7 Types of Work Environment
Updated: Nov 26, 2021
The conventional work environment is formal, conservative and inflexible. Traditional office hours (9 to 5) are in place from Monday to Friday. They tend to have a strict smart dress code and clear guidelines on achieving targets.
Organized people who enjoy working to specific objectives tend to enjoy this work environment. Secretarial and administrative roles working with data often have a traditional work environment.
The hierarchy is likely to be tall with many layers. This work environment has been popular for many years, but nowadays workers tend to want a more flexible work environment.
This work environment sits at the opposite end of the spectrum than 9 to 5 roles. It allows workers to adapt their hours, work schedules or workspace to suit their preferences. In exchange, they must complete work to a high standard, within agreed timescales.
Employers adopting this approach believe they will get more from staff by allowing them to work in ways that suit them. Self-motivated, driven employees tend to perform well in a flexible environment. People who lack self-discipline would not work as well in this environment.
The flexible work environment tends to have a relaxed hierarchy and work schedules. It aims to offer benefits to both the company and its employees.
The work output is high because the workers are happy and able to maintain a healthy work-life balance. This helps the company attract and retain a talented workforce.
The competitive work environment is popular with sales teams, retail and start-ups. It is driven by competition, with employees working towards targets. Often, monetary-based rewards or benefits are available to staff and teams that meet their goals.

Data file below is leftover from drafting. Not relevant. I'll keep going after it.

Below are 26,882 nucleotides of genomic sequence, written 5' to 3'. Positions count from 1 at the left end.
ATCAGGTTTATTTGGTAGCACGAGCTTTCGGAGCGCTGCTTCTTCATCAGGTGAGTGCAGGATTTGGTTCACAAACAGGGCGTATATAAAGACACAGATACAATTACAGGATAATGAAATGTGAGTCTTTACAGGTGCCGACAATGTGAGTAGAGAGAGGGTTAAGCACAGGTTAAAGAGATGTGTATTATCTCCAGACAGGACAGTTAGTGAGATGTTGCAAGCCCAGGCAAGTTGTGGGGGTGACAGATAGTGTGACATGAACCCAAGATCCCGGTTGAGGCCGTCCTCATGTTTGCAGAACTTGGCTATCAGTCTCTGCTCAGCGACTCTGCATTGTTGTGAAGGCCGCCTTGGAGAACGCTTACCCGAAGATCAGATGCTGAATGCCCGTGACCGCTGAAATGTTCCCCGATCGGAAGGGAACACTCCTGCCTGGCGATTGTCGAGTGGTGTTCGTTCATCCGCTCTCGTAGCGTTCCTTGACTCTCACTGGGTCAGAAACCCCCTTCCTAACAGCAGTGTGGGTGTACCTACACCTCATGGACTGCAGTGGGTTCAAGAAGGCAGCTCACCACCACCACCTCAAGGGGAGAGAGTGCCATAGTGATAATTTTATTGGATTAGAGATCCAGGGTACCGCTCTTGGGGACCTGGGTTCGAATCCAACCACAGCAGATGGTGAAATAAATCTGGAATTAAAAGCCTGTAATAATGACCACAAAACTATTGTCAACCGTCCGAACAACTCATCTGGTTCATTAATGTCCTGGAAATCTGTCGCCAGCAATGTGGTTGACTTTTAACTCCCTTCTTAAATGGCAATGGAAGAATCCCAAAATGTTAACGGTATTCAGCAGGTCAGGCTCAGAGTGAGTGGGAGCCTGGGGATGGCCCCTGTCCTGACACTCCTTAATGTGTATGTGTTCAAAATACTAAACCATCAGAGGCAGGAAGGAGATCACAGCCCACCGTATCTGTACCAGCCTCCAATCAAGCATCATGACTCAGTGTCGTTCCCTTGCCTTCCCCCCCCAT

To flourish in this work environment, employees must be assertive and driven to succeed. This work environment is often seen in real-estate agencies and call centers.
Many career paths in the arts offer a creative work environment.
Creatives such as actors, dancers, designers and artists enjoy an unstructured approach to work. This ensures they can experiment and express themselves.
The nature of their work means they prefer flexible working hours to allow time to reflect and be inspired.
If they are performing in a theatre or show, their hours of work will fall at very specific times.
In this work environment, motivation techniques are linked to fear of negative consequences if targets are not met. This work environment is often observed in factories.
The employer seeks to increase productivity by scaring or punishing their staff. Poor quality of work and behavior issues are punished, instead of working with the employee to address the root cause.
Achievements usually go unnoticed and employee turnover tends to be high. Most people prefer to steer clear of punitive work environments.
The physical factors of this work environment are defined by the work tasks. Typical job roles include skilled work, for example, plumbing, construction and engineering.
who enjoy physical work or working with their hands prefer practical work environments.
Some practical roles require workers to spend most of the working day outdoors, for example, agricultural work, gardening or building.
Job roles in collaborative work environments center around people. They include regular social interaction and attract people who are motivated by helping others. Typical job roles include nursing, teaching, social work and business consultancy.
To thrive in this environment, you will need excellent interpersonal skills and high empathy levels.
Emotional engagement is vital to ensure workers are committed to their work. Due to the human element, this can lead to higher stress levels in collaborative work environments.